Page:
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Sunday, November 26, 2017

Does Momentum's loyalty test threaten to disrupt an uneasy truce within the Labour Party?

If there is one thing that has been fuelling discontent within the Parliamentary Labour Party around Jeremy Corbyn's leadership it is the fear that his allies will use their foothold in the party to initiate a series of deselections, to purge disloyal MPs.

Corbyn and his praetorian guard have been at pains to reassure those who are considered to be disloyal that this is not going to happen, however recent developments seem to suggest otherwise.

The Observer report that the left wing pressure group Momentum is asking Labour parliamentary contenders to sign a contract that ties them to the “political objectives” set out in the organisation’s constitution to secure its support in upcoming selection battles.

They says that the 13-point “political accord for Momentum-backed candidates” asks candidates to “work to ensure the Labour manifesto (subject to future policy development) is fully implemented once Labour are in government”. Included in the signed contract is the commitment to “revitalise the Labour party by building on the values, energy and enthusiasm of the Jeremy for Leader campaign”.

As the paper says, some Labour MPs are known to be alarmed by the move, following an attempt by Labour activists to unseat the leader of Haringey council last month:

Claire Kober fought off a challenge to win reselection in her ward, but it was seen as a warning that Momentum plans to support candidates that back Jeremy Corbyn at all levels of the party.

One Labour MP, who asked to remain anonymous, said: “It reflects a Stalinist approach to politics that Momentum would come up with such a contract for candidates. It has worrying implications for our democracy that there could be MPs in parliament who have signed away their right to independent judgment,” he said.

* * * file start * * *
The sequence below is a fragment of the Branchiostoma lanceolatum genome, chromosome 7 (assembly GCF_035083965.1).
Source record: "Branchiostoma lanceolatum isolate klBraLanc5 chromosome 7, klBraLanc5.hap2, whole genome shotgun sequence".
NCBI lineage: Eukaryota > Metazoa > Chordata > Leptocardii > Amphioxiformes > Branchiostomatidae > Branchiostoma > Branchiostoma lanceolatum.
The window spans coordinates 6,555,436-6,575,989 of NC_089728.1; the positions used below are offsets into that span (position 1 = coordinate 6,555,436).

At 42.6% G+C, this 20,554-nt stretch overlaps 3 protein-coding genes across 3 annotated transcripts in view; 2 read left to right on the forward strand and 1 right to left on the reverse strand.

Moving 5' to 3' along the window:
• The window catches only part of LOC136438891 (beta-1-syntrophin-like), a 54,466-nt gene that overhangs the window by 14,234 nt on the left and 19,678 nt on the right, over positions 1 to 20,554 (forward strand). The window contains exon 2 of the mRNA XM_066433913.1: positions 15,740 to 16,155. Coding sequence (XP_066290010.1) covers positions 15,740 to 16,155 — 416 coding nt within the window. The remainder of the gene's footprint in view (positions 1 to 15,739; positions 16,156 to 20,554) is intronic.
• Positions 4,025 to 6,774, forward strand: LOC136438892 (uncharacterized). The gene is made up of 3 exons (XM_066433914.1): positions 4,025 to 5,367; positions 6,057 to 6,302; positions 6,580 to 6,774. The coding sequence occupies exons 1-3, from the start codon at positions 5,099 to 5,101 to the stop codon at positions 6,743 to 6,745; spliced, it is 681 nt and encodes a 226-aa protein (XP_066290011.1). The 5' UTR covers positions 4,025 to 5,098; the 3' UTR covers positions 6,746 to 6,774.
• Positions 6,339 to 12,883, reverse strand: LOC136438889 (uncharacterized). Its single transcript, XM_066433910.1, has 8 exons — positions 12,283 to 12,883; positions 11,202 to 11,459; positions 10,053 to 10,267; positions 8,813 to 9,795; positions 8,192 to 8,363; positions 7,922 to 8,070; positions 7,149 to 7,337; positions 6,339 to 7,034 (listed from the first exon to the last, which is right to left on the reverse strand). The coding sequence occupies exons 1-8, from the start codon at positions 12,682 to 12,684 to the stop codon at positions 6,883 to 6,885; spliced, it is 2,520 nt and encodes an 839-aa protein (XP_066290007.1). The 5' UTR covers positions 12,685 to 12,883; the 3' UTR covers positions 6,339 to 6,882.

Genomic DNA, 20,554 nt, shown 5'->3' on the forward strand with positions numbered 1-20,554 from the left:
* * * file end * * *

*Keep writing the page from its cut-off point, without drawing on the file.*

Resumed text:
The chair of Momentum, Jon Lansman told the Observer that he would back a move to ensure MPs needed the support of 66% of their local Labour and trade union branches to be automatically reselected as an MP, rather than a simple majority under current rules.

“I don’t think that any hardworking MP has anything to fear,” he said. “Having greater say in election is not about deselection, it is about greater accountability.”

There are many members of the Parliamentary Labour Party who would disagree,
One of the saddest sights of 2017 has been the string of capable Labour MPs who openly (and rightly) rejected Corbyn and McDonnell's leadership trying to row back after the election. It's not their party any more. Labour is now controlled by people who believe in revolutionary socialism and don't believe in parliamentary democracy. They haven't changed their minds about anything in fifty years of adult life, have never compromised and never countenanced civilised debate. This approach, allied with a perfect storm of Conservative incompetence and Brexit confusion, has taken them to the verge of power. They'll attempt to seal the deal with mass deselection of moderates prior to the next General Election, and it'll be up to the British people to decide if they want to follow them off the cliff or listen to more honest, reasonable voices. But those voices have to speak up, and speak up loudly.
If ever there was an opportunity for a moderate voice of the centre left to be heard it is now - but I suspect the Brexit din is drowning it out. Perhaps shouting a bit louder is in order rather than quiet contemplation of a political navel???

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